A friend recently turned me on to Nautilus – a self-proclaimed “different kind of science magazine,” that weaves science together with philosophy and culture. Each issue has a general theme and is comprised of 4-5 chapters, one published every week, and each containing a few different articles.
The current issue is Time: mysteries of the moment. Considering time is a topic with which many of us are intimately familiar (we make it, spend it, kill it, waste it, give it, and occasionally even enjoy it…), the authors’ abilities to make me see time through new lenses is pretty welcomed. Here are a few of my favorite quotes from Chapter 1: Discovery:
The very first line of the introduction:
There’s a ticking bomb in the corner of your awareness. The danger isn’t the bomb, though—it’s the clock. Time, that most pedestrian, over-measured, and tightly regulated quantity of our daily lives, is in a perpetual state of crisis.
A great metaphor from Over time, Buddhism and science agree:
All things, especially living ones, are marinating in the river of time.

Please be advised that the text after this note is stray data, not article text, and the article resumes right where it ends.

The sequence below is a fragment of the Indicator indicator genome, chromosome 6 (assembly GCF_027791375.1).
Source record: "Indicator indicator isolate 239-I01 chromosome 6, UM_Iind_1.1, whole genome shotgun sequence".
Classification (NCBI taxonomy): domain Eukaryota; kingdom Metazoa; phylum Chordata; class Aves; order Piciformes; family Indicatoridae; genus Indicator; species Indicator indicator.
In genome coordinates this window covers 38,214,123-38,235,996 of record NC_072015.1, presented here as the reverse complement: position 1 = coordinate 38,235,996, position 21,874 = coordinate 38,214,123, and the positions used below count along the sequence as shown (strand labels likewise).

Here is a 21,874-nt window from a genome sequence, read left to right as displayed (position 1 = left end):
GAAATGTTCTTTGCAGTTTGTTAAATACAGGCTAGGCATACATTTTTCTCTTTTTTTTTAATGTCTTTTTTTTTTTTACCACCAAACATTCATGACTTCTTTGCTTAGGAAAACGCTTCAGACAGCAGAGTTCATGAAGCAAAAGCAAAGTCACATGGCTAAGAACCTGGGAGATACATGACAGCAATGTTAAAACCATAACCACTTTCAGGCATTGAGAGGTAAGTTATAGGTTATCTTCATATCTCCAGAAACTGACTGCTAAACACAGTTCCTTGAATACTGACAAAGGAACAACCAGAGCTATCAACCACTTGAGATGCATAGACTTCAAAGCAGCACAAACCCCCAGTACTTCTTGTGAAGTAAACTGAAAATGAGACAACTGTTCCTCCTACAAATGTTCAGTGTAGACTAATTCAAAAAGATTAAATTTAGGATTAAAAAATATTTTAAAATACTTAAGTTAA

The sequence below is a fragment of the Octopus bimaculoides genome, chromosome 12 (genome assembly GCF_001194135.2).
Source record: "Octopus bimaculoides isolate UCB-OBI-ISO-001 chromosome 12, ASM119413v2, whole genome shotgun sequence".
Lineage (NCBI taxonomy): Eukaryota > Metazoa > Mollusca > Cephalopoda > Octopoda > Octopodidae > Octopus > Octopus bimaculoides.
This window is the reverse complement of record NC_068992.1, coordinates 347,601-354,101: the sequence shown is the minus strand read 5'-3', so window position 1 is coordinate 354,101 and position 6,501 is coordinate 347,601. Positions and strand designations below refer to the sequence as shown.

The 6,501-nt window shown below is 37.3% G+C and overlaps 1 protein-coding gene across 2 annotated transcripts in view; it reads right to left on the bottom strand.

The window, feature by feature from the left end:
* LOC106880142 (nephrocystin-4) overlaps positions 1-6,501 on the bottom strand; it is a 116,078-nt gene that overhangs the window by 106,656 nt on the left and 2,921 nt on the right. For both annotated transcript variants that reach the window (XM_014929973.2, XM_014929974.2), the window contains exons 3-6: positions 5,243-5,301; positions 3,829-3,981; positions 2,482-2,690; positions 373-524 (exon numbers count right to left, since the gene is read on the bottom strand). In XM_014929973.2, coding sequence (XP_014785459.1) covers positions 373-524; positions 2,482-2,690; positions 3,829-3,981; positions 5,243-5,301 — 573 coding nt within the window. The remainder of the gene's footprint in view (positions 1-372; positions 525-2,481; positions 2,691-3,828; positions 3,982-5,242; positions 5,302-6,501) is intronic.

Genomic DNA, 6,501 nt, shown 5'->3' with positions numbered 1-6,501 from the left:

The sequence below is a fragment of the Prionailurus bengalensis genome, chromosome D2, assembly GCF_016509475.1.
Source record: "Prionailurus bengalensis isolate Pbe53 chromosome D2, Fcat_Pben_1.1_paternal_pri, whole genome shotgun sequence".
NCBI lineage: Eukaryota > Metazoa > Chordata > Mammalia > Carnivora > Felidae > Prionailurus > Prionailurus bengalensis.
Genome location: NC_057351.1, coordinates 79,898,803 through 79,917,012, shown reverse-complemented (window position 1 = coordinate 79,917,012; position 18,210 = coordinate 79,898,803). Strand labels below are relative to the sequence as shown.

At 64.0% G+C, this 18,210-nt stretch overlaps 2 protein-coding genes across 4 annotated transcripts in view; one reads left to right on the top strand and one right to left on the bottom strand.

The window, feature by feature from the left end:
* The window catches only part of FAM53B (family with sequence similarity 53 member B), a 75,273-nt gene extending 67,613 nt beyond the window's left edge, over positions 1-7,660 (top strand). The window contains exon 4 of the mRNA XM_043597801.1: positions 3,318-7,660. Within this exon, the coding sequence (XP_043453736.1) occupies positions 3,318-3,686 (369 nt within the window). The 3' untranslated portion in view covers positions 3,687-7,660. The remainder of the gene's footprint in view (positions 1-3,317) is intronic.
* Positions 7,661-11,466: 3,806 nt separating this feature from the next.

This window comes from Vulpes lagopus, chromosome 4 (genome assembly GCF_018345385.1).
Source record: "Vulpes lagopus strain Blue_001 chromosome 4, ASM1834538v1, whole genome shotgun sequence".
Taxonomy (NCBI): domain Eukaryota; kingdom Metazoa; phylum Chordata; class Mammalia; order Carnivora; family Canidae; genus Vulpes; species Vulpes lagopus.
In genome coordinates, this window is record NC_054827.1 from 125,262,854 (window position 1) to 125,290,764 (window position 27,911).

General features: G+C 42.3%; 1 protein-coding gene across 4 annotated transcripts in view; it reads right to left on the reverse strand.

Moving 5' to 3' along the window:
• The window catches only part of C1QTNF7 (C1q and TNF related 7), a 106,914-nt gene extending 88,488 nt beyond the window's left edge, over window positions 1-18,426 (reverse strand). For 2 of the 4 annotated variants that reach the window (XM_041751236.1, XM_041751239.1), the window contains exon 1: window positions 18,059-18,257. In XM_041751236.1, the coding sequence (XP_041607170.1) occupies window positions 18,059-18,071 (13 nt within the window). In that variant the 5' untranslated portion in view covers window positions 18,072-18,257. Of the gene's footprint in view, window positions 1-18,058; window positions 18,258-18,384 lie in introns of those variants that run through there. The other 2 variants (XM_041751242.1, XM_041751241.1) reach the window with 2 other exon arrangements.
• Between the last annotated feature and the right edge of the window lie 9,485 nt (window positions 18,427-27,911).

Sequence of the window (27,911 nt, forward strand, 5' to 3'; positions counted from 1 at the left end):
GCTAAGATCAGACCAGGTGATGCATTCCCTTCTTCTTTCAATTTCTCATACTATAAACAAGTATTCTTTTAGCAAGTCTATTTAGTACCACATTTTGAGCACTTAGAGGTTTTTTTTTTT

A discussion of how we talk about time in Life is a braid in Spacetime:
We find it completely normal to ask someone “what’s the time?” implying that there is such a thing as the time, and that there are inherent properties of time. But we would probably never ask someone “what’s the place?” We’d instead ask something along the lines of “where am I?” which highlights that we’re asking about a property of ourself, not of place. But when we ask what the time is, aren’t we really intending to ask the same thing as when we ask where we are? Essentially, aren’t we asking, “where am I in time?”
Our language reveals how differently we think of space and time: The first as a static stage, and the second as something flowing. Despite our intuition, however, the flow of time is an illusion.
And a final quote from In search of time’s origin:
Mounting evidence shows that at the most basic level of reality, time is an illusion, and stranger still, that time doesn’t really exist.
This statement is either incredibly comforting (ah, I don’t have to worry so much about time if it doesn’t even exist) or terrifying (my whole life is based on time – how can it not exist?!)
After reading chapter 1, I must admit that I still don’t really know what time is, but the articles suggest that we’re all pretty confused about it and have been for many years. I guess that just gives us more to think, write, and read about.